"It is as if man and woman must compensate for the reciprocal weaknesses of the other. Or, to put it conversely, there is a kind of "reciprocal superiority" on the spiritual plane, each assuming a "divine function" for the other."

A "reciprocal superiority"... that's an interesting perspective to look through. Hmmm.

5/25/2016 10:05:00 AM  
Blogger julie said...

But it is politically incorrect to discuss the intrinsic weaknesses of women.

And what a shame. Much suffering is wrought when girls are not taught how to deal with their innate weaknesses and faults - how to function in life without resorting to manipulative tears and tantrums, how to respect themselves and their femininity, and how to take joy in their particular strengths without being ashamed that they aren't "gender neutral."

5/25/2016 10:27:00 AM  
Blogger mushroom said...

If we could talk about them, we would certainly highlight how the gender gap in voting inevitably results in the election of feminized liberals and the growth of the swaddling state -- of the proliferation of wimps and bullies, often in the same person.

When the state is your husband/father/provider/protector then it makes sense when they say the government is the only thing we all belong to. It is also your master, in that case. The deception of feminism results in slavery.

5/25/2016 07:48:00 PM  
Blogger Allena said...

Precisely! There is nothing liberating about being a feminista. You must be a perpetual victim and a slave, it's a prerequisite to joining their cult.
They cannot appreciate the beauty in real femininity so they seek to destroy it.
And somehow become stronger by being victims, and liberated from the freedom of genuine feminism.
That will show the patriarchy illuminati, lol,

5/26/2016 03:49:00 AM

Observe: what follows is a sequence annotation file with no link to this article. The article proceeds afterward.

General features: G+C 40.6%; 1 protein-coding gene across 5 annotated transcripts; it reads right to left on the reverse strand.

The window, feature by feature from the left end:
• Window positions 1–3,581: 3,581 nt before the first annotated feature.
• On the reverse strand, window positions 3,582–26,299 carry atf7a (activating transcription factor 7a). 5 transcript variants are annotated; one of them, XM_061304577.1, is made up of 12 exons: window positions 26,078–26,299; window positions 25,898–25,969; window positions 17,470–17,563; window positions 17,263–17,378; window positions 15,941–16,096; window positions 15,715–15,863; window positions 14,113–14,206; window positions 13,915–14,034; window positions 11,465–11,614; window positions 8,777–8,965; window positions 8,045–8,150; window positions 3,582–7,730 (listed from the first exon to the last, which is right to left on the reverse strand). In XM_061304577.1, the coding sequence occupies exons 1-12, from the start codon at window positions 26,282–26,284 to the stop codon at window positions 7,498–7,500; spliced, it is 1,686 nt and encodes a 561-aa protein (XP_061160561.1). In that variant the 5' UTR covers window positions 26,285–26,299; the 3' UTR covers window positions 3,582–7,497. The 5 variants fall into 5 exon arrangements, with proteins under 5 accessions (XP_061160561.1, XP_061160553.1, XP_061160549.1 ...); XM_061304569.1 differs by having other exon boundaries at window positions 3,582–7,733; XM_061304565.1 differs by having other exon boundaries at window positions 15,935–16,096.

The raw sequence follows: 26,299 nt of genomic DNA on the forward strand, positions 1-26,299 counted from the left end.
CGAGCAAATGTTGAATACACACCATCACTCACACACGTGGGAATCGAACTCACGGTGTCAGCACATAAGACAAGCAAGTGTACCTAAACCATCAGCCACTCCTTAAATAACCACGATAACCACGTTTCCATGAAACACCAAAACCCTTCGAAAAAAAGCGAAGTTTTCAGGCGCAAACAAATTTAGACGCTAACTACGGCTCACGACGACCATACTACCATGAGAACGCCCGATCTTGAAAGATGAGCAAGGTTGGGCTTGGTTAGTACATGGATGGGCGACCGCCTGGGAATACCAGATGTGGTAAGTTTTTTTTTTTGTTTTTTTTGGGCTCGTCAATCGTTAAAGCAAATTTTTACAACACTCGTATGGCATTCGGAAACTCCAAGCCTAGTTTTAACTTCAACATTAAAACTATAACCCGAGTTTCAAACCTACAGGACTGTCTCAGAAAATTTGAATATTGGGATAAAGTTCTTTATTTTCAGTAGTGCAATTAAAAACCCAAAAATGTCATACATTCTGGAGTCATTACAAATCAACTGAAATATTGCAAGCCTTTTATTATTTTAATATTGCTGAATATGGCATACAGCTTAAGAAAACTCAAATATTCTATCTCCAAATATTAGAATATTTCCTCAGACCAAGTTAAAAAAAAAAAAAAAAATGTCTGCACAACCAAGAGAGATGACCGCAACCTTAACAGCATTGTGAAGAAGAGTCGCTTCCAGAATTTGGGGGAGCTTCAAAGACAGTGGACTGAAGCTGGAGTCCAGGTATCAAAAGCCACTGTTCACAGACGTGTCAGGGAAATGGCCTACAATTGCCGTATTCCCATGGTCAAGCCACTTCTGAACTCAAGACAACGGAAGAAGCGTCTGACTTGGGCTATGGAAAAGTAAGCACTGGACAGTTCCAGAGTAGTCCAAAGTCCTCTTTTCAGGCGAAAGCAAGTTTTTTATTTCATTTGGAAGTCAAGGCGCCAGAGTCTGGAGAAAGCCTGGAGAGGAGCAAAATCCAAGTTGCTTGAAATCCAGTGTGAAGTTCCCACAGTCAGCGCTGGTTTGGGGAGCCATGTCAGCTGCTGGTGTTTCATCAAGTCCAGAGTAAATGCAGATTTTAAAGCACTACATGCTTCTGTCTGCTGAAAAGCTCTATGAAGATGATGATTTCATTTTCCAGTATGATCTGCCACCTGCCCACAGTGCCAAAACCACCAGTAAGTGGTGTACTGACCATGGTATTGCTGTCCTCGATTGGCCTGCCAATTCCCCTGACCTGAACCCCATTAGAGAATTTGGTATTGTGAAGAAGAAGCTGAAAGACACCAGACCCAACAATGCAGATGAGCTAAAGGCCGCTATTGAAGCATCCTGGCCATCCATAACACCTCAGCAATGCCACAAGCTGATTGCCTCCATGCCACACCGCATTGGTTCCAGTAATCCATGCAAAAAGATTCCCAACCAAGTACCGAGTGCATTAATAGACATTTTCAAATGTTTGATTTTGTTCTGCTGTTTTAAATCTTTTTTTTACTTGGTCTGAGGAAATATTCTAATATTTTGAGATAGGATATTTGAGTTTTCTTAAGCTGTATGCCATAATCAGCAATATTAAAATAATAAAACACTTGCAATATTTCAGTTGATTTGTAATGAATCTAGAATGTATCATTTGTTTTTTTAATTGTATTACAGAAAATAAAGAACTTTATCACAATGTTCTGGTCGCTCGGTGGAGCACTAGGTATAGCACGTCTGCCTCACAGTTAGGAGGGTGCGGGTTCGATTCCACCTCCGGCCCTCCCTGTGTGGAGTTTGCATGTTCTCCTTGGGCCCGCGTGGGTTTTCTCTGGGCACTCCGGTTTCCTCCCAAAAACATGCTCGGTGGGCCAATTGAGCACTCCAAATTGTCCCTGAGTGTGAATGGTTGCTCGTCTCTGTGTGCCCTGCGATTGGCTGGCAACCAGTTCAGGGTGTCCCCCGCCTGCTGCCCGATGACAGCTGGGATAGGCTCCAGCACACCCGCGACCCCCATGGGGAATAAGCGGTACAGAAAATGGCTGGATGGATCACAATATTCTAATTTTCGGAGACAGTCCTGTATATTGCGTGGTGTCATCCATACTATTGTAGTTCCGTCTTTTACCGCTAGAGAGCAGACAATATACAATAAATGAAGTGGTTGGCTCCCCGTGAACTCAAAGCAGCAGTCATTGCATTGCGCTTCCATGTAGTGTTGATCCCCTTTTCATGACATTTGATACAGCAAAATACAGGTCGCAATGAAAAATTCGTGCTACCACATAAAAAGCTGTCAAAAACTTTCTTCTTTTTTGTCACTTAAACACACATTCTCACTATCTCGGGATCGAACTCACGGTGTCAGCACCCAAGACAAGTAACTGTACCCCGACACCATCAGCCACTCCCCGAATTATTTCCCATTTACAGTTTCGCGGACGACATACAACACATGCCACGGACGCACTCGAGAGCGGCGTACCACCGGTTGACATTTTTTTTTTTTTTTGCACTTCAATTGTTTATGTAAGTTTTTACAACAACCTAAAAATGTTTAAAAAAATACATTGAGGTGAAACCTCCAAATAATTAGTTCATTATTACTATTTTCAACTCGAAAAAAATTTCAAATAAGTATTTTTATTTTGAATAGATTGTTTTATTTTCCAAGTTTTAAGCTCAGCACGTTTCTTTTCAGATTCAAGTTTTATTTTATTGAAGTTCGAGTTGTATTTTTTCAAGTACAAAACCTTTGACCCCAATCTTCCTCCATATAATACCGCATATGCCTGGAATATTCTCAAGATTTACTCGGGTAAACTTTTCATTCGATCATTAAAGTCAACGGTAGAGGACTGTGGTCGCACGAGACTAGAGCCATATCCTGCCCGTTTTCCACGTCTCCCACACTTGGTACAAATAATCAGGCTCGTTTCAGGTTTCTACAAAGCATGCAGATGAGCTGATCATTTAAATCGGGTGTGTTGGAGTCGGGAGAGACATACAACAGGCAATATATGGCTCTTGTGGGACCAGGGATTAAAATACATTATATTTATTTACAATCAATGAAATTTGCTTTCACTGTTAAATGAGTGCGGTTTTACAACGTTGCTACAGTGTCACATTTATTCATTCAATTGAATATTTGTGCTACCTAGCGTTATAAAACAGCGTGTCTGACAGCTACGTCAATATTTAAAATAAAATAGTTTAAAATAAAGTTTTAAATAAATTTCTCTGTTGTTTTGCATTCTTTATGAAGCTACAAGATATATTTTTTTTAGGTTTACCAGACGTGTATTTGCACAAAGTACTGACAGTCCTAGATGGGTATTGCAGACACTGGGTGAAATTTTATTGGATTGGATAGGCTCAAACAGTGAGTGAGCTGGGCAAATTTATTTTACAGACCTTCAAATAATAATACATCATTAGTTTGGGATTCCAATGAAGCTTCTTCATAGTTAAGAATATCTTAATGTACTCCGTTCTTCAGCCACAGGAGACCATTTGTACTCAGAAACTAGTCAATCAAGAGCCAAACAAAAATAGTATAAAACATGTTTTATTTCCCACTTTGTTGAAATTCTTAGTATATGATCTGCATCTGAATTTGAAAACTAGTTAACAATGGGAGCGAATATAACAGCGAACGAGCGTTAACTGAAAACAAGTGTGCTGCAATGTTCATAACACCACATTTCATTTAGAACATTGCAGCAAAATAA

Blogger ted said...

Bob, someone nominated you as a living genius on Bruce Charlton's blog. I tend to agree. Although someone put Chomsky in the mix too :p.

5/26/2016 05:18:00 AM  
Blogger Gagdad Bob said...

I'm not as bright as I was 25 years ago, and I was an idiot then, so I'm skeptical.

5/26/2016 07:01:00 AM  
Blogger Magister said...

This blog to me is one of the most consistently insightful things on the internet. In addition, I can't count the number of other insightful things it has pointed me to. As you know, I live in academia, and let me tell you, it's not the Insight Factory it's cracked up to be. Often, it's very much the opposite.

But go ahead, be humble. : )

"many of our societal problems are a direct consequence of unchecked and untutored female instinct"

This is so un-PC that, if expressed at a university, it would lead to explosions of uncontrollable rage -- which means that it places a finger directly on something true and bruised. My own experience as a married man confirms it: my wife is a 100% good egg, a wonderful, wonderful mother, but she also works full-time as an academic and is, as she'd tell you herself, torn deeply in terms of time, and therefore in terms of emotion. When she feels she's taking on too much of the typically male things, she wigs out. Down deep, she wants to be cared for and protected. She desperately wants to live in that archetypal position.

But I could also say: "many of our societal problems are a direct consequence of unchecked and untutored male instinct"

Look at Islamic societies. They suppress, repress, enslave the female archetype. The result is homosexuality, female rape, genital mutilation, lack of economic development, the list goes on and on. "Islamist" is just the flip side of "feminist." And in my own case, when I get isolated, man-cavish, absorbed with work, bring down the hammer with kid discipline, and let my own ambitions or selfishnesses get in the way of family and/or married life, it sometimes takes my wife to check and tutor me. I accept that, just as I expect her to accept my checks and tutoring.

When male and female face each other in love, the result is creativity, balance, and happiness. "Reciprocal superiority" captures it perfectly.

Nobody said it was easy, though.

5/26/2016 08:27:00 AM  
Blogger julie said...

Magister, beautifully said.

5/26/2016 09:49:00 AM  
Blogger Gagdad Bob said...

Without my wife I would be in danger of being a brain on a stick.

5/26/2016 10:09:00 AM